Tokyo Olympics: Katarina Johnson-Thompson lies fifth after three heptathlon events
Katarina Johnson-Thompson has overcome all manner of hurdles just to make it to the Tokyo Olympics. On the evidence of the first part of the heptathlon, there remains a glimmer of hope she can overcome this one.
The world champion had admitted on the eve of competition she did not know how her body would hold up to the rigours of seven events and, with four of them still to go, that has still not been fully answered.
Lengthy treatment on her Achilles between rounds of the high jump highlighted the magnitude of the physical challenge.
Days before the games, Johnson-Thompson, who lies fifth after three events – 139 points off leader Nafi Thiam, had declared herself fit but not necessarily in personal best form. Inspired to aim for the top having watched the BBC series Gold Rush in the event build-up, she insisted the Olympics would highlight the championship performer in her.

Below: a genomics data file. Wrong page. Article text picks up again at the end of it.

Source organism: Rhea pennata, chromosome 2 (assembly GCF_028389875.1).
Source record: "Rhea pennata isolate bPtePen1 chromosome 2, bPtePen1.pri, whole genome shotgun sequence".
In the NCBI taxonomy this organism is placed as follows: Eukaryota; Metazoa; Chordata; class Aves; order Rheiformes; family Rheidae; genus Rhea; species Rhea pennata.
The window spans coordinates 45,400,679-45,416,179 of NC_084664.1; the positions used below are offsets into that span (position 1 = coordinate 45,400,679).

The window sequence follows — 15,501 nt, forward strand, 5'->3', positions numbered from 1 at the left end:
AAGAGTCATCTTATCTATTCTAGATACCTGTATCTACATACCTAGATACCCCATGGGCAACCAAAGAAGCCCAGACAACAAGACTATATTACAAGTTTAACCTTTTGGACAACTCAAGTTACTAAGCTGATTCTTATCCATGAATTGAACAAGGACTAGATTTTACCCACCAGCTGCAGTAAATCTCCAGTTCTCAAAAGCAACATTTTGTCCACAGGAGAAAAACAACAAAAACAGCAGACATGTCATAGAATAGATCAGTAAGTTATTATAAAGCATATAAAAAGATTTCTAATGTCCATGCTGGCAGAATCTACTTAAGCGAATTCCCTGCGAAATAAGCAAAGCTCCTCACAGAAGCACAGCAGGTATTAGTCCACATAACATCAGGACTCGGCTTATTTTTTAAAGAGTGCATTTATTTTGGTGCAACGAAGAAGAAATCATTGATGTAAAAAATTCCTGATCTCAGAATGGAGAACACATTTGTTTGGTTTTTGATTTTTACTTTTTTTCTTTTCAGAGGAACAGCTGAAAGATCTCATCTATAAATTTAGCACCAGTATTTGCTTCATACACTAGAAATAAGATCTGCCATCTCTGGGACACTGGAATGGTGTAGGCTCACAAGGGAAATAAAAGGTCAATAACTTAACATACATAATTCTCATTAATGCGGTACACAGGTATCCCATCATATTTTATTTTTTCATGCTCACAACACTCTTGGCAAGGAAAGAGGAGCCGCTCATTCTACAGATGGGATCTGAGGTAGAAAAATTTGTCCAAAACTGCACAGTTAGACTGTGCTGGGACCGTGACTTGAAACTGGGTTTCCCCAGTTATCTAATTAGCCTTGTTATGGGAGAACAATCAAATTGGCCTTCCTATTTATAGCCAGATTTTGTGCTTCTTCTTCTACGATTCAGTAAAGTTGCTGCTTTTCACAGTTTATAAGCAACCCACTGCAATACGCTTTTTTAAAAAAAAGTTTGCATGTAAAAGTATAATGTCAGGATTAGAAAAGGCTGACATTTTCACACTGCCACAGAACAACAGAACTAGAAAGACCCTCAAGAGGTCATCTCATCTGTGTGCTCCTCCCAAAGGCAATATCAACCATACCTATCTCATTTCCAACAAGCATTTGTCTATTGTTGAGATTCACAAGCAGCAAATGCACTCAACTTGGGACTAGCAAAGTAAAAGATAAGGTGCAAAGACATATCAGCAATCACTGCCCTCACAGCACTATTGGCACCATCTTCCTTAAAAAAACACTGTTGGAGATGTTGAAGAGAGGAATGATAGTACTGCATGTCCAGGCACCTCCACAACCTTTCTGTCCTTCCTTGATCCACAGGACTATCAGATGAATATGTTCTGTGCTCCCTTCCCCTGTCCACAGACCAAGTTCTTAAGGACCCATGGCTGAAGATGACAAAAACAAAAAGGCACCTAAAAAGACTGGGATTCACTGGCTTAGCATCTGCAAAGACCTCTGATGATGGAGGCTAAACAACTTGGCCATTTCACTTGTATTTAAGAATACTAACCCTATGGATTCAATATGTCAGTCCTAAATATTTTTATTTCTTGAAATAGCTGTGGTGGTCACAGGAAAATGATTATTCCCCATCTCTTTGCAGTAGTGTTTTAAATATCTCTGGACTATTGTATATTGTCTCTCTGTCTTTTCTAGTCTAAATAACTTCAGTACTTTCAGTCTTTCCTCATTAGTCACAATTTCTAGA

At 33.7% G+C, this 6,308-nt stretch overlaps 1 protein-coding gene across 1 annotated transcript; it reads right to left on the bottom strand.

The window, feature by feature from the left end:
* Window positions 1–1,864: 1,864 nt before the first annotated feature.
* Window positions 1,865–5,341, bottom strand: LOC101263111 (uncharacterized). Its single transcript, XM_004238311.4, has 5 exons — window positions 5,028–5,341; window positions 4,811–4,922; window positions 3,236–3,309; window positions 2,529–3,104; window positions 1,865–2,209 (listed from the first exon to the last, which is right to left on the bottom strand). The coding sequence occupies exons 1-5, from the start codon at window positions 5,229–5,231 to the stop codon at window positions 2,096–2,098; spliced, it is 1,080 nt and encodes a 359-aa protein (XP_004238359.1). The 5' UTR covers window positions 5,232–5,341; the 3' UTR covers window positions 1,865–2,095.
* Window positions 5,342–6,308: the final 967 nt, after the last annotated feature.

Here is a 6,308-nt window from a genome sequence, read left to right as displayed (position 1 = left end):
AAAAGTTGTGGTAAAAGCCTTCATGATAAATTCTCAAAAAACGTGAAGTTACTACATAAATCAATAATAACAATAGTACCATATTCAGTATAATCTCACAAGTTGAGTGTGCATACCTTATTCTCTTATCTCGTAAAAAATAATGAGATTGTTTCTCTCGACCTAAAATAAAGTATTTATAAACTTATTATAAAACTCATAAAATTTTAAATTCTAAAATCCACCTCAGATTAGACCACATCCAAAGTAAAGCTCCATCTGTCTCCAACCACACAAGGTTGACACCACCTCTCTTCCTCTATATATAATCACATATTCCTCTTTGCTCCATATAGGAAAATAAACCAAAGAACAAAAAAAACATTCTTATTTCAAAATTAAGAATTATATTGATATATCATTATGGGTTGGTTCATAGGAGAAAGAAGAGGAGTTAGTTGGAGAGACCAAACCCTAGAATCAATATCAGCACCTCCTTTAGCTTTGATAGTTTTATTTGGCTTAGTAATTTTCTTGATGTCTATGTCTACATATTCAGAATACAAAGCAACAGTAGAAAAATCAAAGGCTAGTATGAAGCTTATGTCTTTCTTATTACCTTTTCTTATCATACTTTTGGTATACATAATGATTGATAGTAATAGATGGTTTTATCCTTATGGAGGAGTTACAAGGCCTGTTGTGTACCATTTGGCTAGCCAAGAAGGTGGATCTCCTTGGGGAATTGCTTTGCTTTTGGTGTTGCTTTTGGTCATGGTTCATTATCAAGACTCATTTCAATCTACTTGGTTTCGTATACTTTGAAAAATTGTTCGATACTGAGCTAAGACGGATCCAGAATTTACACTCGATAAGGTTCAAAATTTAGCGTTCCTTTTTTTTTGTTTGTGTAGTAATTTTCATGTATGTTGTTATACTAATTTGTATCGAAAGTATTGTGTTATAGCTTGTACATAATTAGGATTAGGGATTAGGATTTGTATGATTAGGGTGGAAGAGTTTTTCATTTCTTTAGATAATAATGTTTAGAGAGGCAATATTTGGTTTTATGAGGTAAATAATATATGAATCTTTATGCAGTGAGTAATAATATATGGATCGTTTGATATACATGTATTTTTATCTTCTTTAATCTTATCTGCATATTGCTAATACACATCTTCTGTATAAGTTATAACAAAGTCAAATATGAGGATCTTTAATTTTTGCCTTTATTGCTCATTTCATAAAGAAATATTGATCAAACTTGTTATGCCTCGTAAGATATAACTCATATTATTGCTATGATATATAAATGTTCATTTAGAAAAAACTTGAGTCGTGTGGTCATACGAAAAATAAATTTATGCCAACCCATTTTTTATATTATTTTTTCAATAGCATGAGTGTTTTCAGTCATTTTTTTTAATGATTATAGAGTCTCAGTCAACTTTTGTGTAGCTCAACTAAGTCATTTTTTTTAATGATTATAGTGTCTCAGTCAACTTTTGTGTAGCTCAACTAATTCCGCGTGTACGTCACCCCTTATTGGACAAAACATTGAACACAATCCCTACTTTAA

And so it proved in her opening event, the 100m hurdles, as she won her heat in 13.27 seconds, the quickest time she had run outside of Doha in 2019, when she had looked unbeatable virtually all competition long.
However, eight months after Achilles surgery, the jumping events were always going to be the big question mark. She lacked her usual fluency in the high jump, having a failure at 1.80m and two at 1.83m, heights she would usually sail over as an athlete with a PB of 1.98. She eventually bowed out at 1.86m, some way short of the 1.95m achieved in Doha as world champion.
Thiam, meanwhile, managed a season’s best 1.98m but 10cm shy of her own PB, giving Johnson-Thompson some relative positivity.
In the shot put, the Britain threw her second-ever furthest distance of 13.31m and, while Thiam managed 14.82m, it was below the Belgian’s usual best.
Johnson-Thompson’s boyfriend Andrew Pozzi picked up a fastest loser spot in the 110m hurdles final while Jodie Williams dipped under the 50second mark for the first time in her career to make the 400m final